‘Pray Away’ review: Atoning for an anti-gay stance
By Ben Kenigsberg
The Netflix documentary “Pray Away” profiles several people who, in the public sphere and in the context of Christianity-cloaked “conversion therapy,” peddled the idea that homosexuality could be changed, and who now regret the suffering they caused. It also features one activist, Jeffrey McCall, who identifies as previously transgender and still pushes the ideas the others believed in.
Director Kristine Stolakis devotes much of the film to the past lives the members of the first group have disavowed. Yvette Cantu Schneider speaks of how she went to Washington, D.C., in the 1990s and became a savvy spokesperson for the Family Research Council, the right-wing Christian organization. Michael Bussee, a founder of Exodus International, considered one of the major organizations that preached that sexual orientation could be changed, was both an early promoter and an early skeptic.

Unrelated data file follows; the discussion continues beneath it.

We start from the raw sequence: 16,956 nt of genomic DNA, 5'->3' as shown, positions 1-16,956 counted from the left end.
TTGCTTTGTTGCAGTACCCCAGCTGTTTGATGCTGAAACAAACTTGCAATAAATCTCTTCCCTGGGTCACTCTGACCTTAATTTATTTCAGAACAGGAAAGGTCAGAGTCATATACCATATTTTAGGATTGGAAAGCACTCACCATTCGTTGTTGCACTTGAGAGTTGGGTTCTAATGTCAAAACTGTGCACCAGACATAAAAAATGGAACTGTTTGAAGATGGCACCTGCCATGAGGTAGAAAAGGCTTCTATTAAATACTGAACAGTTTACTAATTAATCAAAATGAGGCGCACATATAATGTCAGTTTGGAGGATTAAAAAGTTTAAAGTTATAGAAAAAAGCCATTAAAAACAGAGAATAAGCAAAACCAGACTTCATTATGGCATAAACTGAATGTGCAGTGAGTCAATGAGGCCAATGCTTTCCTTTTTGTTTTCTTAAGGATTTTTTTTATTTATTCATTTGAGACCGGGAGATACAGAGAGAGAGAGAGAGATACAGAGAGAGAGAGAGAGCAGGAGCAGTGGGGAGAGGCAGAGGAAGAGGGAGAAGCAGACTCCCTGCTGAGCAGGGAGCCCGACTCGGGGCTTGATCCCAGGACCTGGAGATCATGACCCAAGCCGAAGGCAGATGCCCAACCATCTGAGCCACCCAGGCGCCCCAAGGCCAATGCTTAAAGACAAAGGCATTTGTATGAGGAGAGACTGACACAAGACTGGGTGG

The harms conversion therapy causes, and the tactics it uses, aren’t news at this point, and “Pray Away” is more interesting when it focuses on how most of its subjects eventually embraced gay and bisexual identities despite having formerly been so public in their homophobia. Some shifts weren’t long ago.
Randy Thomas says that after seeing the protests that followed the passage of Proposition 8, the ballot measure that banned same-sex marriage in California (but was ultimately overturned), “a voice inside me said, ‘How could you do that to your own people?’ ”
Julie Rodgers describes appearing on TV opposite conversion therapy survivors and feeling like she was “sitting on the wrong side of the circle.” In 2013, The New York Times quoted her as saying she would stay single rather than date women. The movie follows her as she prepares to marry her fiancée.